The Reviews Are In: Babylon Berlin Sets the Scene for Unusually Visionary Television, Intercontinentally

By Hannah Quinque

CC BY-SA 4.0, Lear 21

Granted, Babylon Berlin has at its disposition all the means necessary to become a true blockbuster. But it isn’t every day the viewer gets to experience just how phenomenally a big budget can be spent on a TV series – without compromises between bombastic montages and cinematography for lovers, between fast-paced story development and credibly complex characters, that is.

For Babylon Berlin, produced in Germany by German production companies, the commitment to an unflinching and unreserved depiction of a nation on the verge of fascism pays off. As a bit of an inside tip, the show’s spectacular efforts are appreciated far beyond its country of origin, as demonstrated by almost exclusively glowing U.S. reviews.

The three seasons of Babylon Berlin aired thus far haven’t received public attention in the U.S. even remotely comparable to how big of a deal the show is in Germany. After the third season’s U.S. Netflix release in the beginning of 2020, excited reviewers still regarded the show as largely neglected by American audiences. According to the raving reviews, this should really change ASAP. So, what exactly are the high notes in this tenor of praise?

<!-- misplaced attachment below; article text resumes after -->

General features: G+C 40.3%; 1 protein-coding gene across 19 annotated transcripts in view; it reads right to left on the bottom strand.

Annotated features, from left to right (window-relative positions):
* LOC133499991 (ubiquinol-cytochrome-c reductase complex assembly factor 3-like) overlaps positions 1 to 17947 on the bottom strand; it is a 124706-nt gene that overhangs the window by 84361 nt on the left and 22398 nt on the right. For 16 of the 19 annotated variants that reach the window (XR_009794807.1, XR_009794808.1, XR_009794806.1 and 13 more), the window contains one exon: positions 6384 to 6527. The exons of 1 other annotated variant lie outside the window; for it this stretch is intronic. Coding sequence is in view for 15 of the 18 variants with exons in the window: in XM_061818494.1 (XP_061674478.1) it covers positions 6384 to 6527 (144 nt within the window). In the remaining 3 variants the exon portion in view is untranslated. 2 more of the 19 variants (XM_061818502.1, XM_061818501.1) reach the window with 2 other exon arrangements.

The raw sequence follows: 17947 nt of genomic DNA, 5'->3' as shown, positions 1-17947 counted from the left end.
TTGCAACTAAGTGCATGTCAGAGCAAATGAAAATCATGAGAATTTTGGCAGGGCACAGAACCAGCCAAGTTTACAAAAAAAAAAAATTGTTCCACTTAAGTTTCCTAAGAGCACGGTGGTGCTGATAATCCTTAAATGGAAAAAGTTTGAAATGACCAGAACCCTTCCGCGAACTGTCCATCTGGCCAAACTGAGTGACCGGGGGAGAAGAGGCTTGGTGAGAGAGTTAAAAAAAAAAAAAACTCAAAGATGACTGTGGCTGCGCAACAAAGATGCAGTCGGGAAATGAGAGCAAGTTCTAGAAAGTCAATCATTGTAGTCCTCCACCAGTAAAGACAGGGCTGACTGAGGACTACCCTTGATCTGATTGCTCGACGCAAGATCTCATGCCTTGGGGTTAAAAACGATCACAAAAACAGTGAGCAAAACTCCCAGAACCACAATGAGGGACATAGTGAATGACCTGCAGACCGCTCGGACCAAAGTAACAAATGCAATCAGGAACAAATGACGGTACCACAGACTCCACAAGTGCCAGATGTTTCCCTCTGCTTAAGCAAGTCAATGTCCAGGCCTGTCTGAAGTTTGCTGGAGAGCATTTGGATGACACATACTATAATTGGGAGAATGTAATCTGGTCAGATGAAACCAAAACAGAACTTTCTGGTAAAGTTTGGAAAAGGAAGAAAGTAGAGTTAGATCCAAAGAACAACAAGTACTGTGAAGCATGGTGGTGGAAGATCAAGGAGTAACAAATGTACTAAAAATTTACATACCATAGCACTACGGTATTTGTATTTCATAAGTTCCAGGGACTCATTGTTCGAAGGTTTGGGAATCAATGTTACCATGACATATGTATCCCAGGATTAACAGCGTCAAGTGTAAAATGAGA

Babylon Berlin clearly hits that sweet spot of edutainment; it’s binge-worthy but by no means easily digested. The attention to historic detail transports the viewer into a German era where the Weimar Republic is slowly but surely losing its precarious democratic foothold. Living through this terrible drama offers a sort of cathartic effect that might well feel differently during this hopefully once-in-a-lifetime pandemic. What reviewers recognize is the insidious manner in which fascist movements thrive on social and personal insecurities. We see how easily people are divided into groups, so that mistrust and violent hatred spread and turn existing gaps into insurmountable chasms. Sound familiar? It’s disquieting, to say the least, that the motto resonates with ‘the current U.S. American zeitgeist,’ commentary that pops up in one form or another throughout reviews.

Looking on the brighter side of captivating television, Babylon Berlin generally garnered overseas reviews as exultant as the show itself. Said reviews as well as personal experience suggest that the show’s ability to deal in extremes successfully set it apart from both other German productions and the customary taste of American audiences. What other show offers itself to be oxymoronically described as a colorful noir or a blockbuster that just doesn’t feel like Hollywood? One can only hope that the next season will keep the extravaganza going.

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